This footage shows medics in full hazmat gear leading dozens of coronavirus patients in an impromptu line dance in order to lift their spirits and get them back on the way to recovery.
Footage filmed on 10th February shows mainly middle-aged and elderly patients joining in the exercise, which in China is known as ‘public square dancing’ due to the location it often takes place.
The video was taken at Wuhan Keting Hospital, a so-called ‘mobile hospital’ converted from Wuhan Keting Exhibition Center in Central China’s Hubei Province, and built in a matter of days.
It is one of 11 gymnasiums, stadiums or exhibition centres requisitioned by the municipal government for use as quarantine facilities.
Patients with less severe symptoms are sent to mobile hospitals for observation, and are then transferred to one of Wuhan’s dedicated coronavirus hospitals when their conditions worsen.
At least 13 universities have also been ordered to repurpose their dormitories to house the growing number of confirmed coronavirus patients in the locked-down city.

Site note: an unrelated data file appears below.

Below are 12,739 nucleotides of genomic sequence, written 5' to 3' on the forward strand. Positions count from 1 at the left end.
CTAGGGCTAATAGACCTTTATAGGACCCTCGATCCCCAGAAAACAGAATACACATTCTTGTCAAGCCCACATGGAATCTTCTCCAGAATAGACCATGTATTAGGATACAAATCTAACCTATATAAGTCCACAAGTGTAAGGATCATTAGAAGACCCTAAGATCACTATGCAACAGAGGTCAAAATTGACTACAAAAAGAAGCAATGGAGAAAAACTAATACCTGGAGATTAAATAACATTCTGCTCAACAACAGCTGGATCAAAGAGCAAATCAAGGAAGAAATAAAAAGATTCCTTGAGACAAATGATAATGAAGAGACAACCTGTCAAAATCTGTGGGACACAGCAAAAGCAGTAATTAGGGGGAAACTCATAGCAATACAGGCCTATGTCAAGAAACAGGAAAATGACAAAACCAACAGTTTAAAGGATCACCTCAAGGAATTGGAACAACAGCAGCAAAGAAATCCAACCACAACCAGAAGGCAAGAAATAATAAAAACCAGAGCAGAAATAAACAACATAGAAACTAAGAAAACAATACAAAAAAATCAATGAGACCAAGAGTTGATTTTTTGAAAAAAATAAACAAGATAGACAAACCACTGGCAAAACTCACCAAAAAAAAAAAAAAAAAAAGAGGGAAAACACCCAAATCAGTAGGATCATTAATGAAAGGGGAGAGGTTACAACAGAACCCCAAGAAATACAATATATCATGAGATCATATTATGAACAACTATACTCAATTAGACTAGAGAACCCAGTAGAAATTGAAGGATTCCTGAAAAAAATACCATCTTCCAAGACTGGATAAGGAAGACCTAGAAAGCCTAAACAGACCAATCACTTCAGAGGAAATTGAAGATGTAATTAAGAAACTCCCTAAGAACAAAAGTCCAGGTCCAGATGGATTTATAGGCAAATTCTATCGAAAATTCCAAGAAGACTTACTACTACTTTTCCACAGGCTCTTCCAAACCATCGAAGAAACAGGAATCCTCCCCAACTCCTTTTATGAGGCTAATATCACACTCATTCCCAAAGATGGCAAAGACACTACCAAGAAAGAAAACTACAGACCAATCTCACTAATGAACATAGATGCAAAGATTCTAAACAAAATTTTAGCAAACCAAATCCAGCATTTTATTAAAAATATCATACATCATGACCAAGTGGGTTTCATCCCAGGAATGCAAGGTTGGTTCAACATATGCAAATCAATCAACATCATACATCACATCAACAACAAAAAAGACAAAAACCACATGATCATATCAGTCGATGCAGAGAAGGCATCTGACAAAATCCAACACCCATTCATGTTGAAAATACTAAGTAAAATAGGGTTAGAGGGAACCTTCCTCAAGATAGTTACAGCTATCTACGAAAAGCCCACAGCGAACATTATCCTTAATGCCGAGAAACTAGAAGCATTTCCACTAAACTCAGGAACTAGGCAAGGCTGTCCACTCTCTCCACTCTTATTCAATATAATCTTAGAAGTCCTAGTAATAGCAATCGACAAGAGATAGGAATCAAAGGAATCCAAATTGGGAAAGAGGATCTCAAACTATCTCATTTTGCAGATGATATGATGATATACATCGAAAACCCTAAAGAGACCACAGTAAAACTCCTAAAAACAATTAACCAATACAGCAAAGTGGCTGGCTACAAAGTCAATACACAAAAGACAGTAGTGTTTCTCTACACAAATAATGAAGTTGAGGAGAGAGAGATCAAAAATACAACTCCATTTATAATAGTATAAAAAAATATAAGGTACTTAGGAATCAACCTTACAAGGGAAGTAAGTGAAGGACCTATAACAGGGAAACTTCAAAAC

Doctor Yan Hao, who is with Yijishan Hospital in East China’s Anhui Province and now assisting in Wuhan, noted that patients housed in the city’s temporary hospitals were particularly anxious and low in spirits.
As they waited for their conditions to deteriorate, the patients often felt uneasy in the tense environment, Doctor Yan noted.
On his advice, head nurse Chen Xiaoyan has begun leading line dancing sessions twice a day.
Similar exercise programmes are being used in all three zones – A to C – of Wuhan Keting Hospital, which has around 2,000 beds.
Ms Chen, who is with Wuhan Zhongnan Hospital, said: “The patients have arrived in a completely foreign environment. They’re very low.
“We’re trying to lift their spirits. It also helps to improve their immune system, allowing them to recover more quickly from their symptoms.”
The death toll from the Wuhan coronavirus has reached 1,016 in mainland China, with an additional two deaths reported in Hong Kong and the Philippines respectively.
The number of infected exceeded 43,000 worldwide.
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